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A letter from Canada

Press trips hosted by technology companies – especially American software companies – are usually formulaic affairs. Journalists are flown half-way around the world in business class, are put up in a skyscraper hotel straight out of a 1970s disaster movie, conduct a couple of interviews with company executives and customers, and then get down to the serious business of being plied with booze.

In July it was Microsoft’s turn to be descended upon by hacks as technology journalists were flown to Toronto, care of Messrs Gates and Ballmer, for Microsoft’s Worldwide Partner Conference 2004.

But Microsoft does things slightly differently where conferences are concerned. As you would expect from the world’s largest software company with a massive cash surplus ($75bn at last reckoning), Microsoft didn’t make itself rich by flying hacks business class. Even chairman Bill Gates refuses to pay to fly at the pointy end of the aircraft. (Of course, as one Microsoft manager told Financial Director, it’s amazing how many times Gates gets upgraded – twice – when he reaches check-in.)

Microsoft’s Worldwide Conference, being an event primarily for its partners and customers rather than a dedicated press and analyst event, was never going to be a run-of-the-mill jolly, anyway, as more than 6,000 colour-co-ordinated, polo shirt wearing people crammed into an ice hockey stadium for a mutual backslapping session. The delegates whooped and hollered as the house band played Don Henley covers and Microsoft’s own rock anthem Velocity; CEO Steve Ballmer leapt about the stage yelling how “excited” he was to be there; and software engineers and techie journalists earnestly swapped stories about pieces of code and service packs over coffee and muffins.

OK, so it is easy to mock Microsoft’s sweet, Chardonnay-style culture – especially when its executives get the words ‘partners rock!’ tattooed (henna only) on their arms after conference parties. A video of company execs doing a rendition of Queen’s Bohemian Rhapsody (cue more whoops and hollers from the audience) during keynote speeches does not appeal to UK journalists’ sensibilities either.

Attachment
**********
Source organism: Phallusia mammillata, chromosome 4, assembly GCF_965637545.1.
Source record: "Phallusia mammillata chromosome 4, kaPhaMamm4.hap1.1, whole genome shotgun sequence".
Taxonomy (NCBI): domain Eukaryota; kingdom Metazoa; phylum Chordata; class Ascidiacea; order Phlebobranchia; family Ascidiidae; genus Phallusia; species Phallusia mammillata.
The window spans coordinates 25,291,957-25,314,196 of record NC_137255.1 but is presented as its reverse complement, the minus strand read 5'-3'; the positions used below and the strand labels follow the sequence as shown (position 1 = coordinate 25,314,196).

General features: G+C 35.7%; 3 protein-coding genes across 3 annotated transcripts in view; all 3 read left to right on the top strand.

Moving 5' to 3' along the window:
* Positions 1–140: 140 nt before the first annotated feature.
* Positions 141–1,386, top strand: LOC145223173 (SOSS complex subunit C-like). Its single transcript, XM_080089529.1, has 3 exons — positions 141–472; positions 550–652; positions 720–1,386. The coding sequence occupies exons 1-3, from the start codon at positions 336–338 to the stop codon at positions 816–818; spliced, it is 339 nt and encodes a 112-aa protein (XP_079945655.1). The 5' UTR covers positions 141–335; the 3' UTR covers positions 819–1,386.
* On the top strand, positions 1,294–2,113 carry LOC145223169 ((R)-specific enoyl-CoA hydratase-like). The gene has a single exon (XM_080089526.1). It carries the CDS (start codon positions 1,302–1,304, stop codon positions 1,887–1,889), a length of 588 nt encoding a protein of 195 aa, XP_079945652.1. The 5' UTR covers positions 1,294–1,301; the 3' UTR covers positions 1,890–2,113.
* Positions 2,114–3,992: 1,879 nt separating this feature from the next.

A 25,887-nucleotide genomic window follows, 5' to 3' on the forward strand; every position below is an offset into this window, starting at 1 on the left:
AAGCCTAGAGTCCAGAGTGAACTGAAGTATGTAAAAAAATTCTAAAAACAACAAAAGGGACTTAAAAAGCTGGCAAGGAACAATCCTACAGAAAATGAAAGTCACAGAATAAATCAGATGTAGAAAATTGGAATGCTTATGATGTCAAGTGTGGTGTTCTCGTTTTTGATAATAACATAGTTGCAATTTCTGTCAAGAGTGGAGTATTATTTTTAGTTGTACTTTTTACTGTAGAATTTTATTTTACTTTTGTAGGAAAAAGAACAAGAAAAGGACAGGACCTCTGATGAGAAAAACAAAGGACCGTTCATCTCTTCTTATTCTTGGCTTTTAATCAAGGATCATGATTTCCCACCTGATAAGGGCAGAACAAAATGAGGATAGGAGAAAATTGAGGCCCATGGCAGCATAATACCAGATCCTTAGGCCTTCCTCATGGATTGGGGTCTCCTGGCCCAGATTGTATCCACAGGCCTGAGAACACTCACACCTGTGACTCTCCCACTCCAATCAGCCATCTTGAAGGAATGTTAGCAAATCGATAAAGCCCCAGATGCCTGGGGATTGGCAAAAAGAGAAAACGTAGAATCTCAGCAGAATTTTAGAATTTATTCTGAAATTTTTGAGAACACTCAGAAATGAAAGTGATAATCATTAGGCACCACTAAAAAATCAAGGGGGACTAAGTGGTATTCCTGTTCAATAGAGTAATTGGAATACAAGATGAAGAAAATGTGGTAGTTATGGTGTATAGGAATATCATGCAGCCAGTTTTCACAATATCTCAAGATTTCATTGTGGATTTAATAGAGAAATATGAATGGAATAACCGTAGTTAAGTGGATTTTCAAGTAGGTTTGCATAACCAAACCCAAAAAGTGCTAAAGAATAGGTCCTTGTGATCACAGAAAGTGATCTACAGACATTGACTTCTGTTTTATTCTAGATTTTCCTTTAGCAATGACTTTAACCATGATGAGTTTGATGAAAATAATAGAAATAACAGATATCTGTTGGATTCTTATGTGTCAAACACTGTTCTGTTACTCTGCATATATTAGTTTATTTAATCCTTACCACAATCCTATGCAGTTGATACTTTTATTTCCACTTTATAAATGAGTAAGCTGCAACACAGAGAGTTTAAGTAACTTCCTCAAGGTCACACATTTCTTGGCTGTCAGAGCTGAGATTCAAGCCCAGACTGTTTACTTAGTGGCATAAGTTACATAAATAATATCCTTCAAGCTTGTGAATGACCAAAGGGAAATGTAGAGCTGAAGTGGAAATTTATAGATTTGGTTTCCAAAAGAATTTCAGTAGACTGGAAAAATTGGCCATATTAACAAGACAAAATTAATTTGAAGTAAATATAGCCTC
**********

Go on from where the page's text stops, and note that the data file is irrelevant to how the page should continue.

But don’t be fooled. Despite its West Coast techie heritage, Microsoft has a serious message for FDs of medium and large business – it wants their custom and is prepared to invest large amounts of money to get it. Having bought midmarket financial applications companies Navision, Great Plains and Axapta for a handful of billions in the past couple of years – and holding serious talks with SAP about a possible takeover of the German giant – Microsoft has started to shift its focus from desktop operating systems to business information.

Ballmer made a point of highlighting Microsoft’s Business Solutions division in his Toronto keynote speech: “I have tremendous enthusiasm for what we’re doing with Microsoft Business Solutions,” he said. “We’ve got a leading position and a global base. We just need to drive, drive, drive, and there is a world of opportunity out there.”

MBS currently contributes about $700m a year to the Microsoft pot, but Ballmer insists its high-end business applications and financial software will become a multibillion-dollar business over the next few years. And Ballmer has recognised that Microsoft’s existing desktop expertise is not going to get them there.

“We’re trying to make sure we’re thoughtful and considerate (to customers),” Ballmer said. “We bought the expertise in ERP and supply chain with Great Plains and Navision.” MBS is being allowed to get on with the job in hand, without interference from its parent. And even though they have picked up some Microsoft lingo (MBS executives were also “excited to be here”), the people selling and servicing Microsoft’s financial software products are the same ones who were at Great Plains and Navision.

Microsoft is still very much a Californian tech company built on its desktop software – and no amount of large enterprise acquisitions will change that. “We are still called Micro-soft, not Macro-hard, Micro-services or Micro-printers,” said Ballmer. But it is a serious company with serious intentions to get FD business. So don’t expect teenage geeks in T-shirts to start implementing your million-pound financial software systems just yet.

And if you are still not convinced that a PC software company can pull off a move into business applications, take Ballmer up on his word: “I’m If you write me, I’ll write you back,” he said. “We’re there for you baby, 100%. Let’s go make a piece of history.”

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